On November 23, 2015, the N.Y. Court of Appeals issued a decision in People v. Harris, 2015 N.Y. Slip Op. 08607 (Nov. 23, 2015) that split the Court 4-2 on application of the law of ineffective assistance of counsel (IAC).

The facts of the case were that in 2002 a man surreptitiously entered a dwelling where a woman was sleeping. The man masturbated nearby the woman and fled when she awoke. The woman subsequently noticed that a pair of her earrings was missing. Based on DNA evidence processed several years later, the prosecution identified defendant as the man involved and indicted him on a misdemeanor count of petit larceny (for theft of the earrings) and a felony count of second-degree burglary (for unlawfully entering a dwelling with intent to commit a crime therein).

There was just one problem with the prosecution’s case: the limitations period for the petit larceny count, even allowing for tolling, had expired more than a year before the indictment.

Nevertheless, the prosecution pursued the petit larceny charge at trial and used its underlying facts to support the burglary charge, the prosecution’s theory being that defendant had an intent to steal when he entered the dwelling. This decision would lead the Court of Appeals to comment on the need for “responsible charging practices.” But on appeal, focus would not be on the prosecutor’s decision but on the question: Why did defense counsel not seek dismissal of the time-barred larceny count?

At trial, defendant was convicted on both charges. On appeal, the defendant argued that his attorney was ineffective by failing to obtain dismissal of the larceny count. The issues were (1) whether counsel had a reasonable strategy in letting this charge go forward and (2) whether this singular error – if indeed it was such – could support an IAC claim.

As to the first issue, the majority stated that a finding of guilt on the larceny count would “as a practical matter have dictated a finding of guilt on the burglary count as well,” and so failure to obtain dismissal of the larceny count was “objectively incapable of enabling any compromise verdict.”

The dissenters noted, however, that even had the larceny count been dismissed, evidence relating to this uncharged crime would still have been admissible to support the intent element of the burglary charge – a possibility the majority did not deny. Accordingly, the dissenters concluded that counsel might have wanted to provide opportunity to convict only on this misdemeanor charge – an opportunity that would have been precluded were the charge dismissed.

As to the second issue, the Court’s precedents state the rule that an IAC claim requires assessment of counsel’s overall representation. So the question was whether a single error in otherwise unquestioned performance could support the IAC claim in Harris. The Court relied on its earlier decision in People v. Turner, 840 N.E.2d 123 (N.Y. 2005), in which it held that a singular error to obtain omission of a time-barred charge was prejudicial in a case where the time-barred count was the only one on which the jury convicted. Writing for the Court, Judge Robert Smith noted that Turner “may be the first [case] this Court has encountered” in which a singular error required a finding of constitutionally deficient performance.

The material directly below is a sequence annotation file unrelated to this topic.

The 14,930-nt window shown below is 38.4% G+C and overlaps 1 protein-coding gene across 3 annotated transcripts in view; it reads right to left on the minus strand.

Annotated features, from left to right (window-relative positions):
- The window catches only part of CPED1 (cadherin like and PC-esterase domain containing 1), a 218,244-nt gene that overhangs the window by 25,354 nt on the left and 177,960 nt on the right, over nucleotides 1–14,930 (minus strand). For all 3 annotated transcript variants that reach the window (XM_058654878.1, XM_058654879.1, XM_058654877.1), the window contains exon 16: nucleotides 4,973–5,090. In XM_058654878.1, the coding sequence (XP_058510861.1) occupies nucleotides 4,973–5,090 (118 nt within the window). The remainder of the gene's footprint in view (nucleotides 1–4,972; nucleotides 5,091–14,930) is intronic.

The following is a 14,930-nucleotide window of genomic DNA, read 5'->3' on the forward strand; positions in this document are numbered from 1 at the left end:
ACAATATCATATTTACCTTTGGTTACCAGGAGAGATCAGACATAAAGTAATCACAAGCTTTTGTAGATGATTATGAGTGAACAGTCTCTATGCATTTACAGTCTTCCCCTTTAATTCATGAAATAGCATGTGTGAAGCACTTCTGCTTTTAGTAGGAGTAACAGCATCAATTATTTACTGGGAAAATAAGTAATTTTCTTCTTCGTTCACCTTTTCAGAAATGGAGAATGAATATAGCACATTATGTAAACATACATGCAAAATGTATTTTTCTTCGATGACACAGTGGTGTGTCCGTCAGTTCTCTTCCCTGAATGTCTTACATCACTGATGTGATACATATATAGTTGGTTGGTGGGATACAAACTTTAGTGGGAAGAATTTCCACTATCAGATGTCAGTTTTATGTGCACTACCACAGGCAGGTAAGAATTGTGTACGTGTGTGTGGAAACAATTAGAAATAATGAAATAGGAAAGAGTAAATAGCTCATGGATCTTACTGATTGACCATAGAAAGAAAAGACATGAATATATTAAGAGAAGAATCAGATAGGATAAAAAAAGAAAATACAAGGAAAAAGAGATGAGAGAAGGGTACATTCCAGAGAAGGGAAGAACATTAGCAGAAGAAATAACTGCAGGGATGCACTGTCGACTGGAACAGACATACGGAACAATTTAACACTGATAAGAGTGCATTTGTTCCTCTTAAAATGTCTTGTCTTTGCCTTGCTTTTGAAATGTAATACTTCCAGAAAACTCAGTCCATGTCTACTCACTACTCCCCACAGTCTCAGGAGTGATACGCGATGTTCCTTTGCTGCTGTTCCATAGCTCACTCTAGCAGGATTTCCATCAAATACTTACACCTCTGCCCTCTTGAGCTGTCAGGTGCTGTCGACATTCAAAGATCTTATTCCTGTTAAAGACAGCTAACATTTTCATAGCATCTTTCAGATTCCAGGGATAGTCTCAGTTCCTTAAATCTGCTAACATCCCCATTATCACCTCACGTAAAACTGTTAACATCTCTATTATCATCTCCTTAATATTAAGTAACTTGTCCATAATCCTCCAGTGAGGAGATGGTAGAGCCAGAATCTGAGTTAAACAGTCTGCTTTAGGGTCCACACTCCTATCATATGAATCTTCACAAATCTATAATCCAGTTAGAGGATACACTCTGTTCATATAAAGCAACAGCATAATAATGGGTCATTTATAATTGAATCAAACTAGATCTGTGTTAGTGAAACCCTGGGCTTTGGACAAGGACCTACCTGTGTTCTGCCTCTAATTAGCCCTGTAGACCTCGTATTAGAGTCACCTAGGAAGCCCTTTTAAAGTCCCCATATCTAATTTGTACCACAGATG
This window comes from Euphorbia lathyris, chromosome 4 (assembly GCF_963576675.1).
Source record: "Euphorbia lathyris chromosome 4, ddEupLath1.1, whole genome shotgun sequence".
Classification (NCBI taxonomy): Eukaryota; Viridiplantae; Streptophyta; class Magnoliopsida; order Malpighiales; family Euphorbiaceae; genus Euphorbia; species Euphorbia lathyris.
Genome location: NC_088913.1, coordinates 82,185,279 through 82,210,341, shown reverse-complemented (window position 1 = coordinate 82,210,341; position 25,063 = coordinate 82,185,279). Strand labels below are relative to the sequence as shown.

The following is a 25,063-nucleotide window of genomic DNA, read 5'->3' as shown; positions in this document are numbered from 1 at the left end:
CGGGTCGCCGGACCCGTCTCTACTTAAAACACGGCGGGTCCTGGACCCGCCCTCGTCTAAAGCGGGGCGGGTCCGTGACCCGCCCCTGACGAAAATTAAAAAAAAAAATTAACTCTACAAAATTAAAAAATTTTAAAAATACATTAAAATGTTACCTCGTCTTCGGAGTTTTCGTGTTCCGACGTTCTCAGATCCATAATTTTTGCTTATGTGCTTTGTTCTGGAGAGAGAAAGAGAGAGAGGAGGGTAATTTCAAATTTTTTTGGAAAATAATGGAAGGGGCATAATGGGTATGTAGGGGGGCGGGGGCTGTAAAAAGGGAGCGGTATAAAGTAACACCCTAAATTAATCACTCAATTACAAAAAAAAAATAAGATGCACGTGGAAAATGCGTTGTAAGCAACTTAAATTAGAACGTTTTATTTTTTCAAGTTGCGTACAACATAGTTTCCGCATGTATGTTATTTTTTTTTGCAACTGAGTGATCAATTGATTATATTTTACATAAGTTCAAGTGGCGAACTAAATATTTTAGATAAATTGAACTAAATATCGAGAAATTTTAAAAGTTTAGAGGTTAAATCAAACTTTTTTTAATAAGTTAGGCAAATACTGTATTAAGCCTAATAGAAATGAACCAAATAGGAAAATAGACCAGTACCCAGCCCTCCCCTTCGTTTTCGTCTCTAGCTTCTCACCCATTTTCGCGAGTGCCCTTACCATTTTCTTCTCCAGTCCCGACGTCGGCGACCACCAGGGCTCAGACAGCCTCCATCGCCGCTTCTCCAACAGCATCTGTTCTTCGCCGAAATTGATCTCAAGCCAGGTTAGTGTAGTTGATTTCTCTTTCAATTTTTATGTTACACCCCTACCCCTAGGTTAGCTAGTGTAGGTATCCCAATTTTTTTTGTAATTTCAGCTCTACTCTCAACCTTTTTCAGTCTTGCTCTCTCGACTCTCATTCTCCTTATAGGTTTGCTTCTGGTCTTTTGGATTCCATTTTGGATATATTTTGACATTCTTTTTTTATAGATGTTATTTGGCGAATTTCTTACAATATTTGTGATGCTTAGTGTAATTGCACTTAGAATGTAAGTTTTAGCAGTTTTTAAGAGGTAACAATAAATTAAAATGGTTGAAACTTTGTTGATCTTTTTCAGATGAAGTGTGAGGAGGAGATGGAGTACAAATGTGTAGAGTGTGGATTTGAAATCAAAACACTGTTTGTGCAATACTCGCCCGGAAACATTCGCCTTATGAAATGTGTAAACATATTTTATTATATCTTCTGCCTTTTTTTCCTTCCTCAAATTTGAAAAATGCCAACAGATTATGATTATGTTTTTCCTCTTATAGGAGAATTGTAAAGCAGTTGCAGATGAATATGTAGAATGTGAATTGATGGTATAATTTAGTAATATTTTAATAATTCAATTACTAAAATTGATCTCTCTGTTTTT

The Harris majority understood Turner to create a “freestanding” exception to the overall assessment rule for cases where counsel’s only error was omission to seek dismissal of a time-barred charge. The dissenters interpreted Turner as instead upholding the overall assessment rule, while allowing that a single questionable decision of whatever sort can sustain an IAC claim only if that decision discloses ineffectiveness in overall performance.

This disagreement also implicated the issue of remedy. The majority interpreted Turner broadly to apply wherever unreasonable omission to obtain dismissal of a time-barred charge results in conviction on that charge. Accordingly, in Harris the majority granted only partial relief, reversing the larceny conviction but not the burglary conviction. The dissenters found this partial relief, grounded in “charge by charge analysis,” unprecedented. Given their understanding that focus must be on counsel’s overall performance, the dissenters stated that the proper remedy, assuming IAC is found, would have to have been comprehensive.

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Professors, Prosecutor, and Police Chief Address Cell Phone Searches after Riley

POST WRITTEN BY: Rebecca Arbolino (’16), Pace law School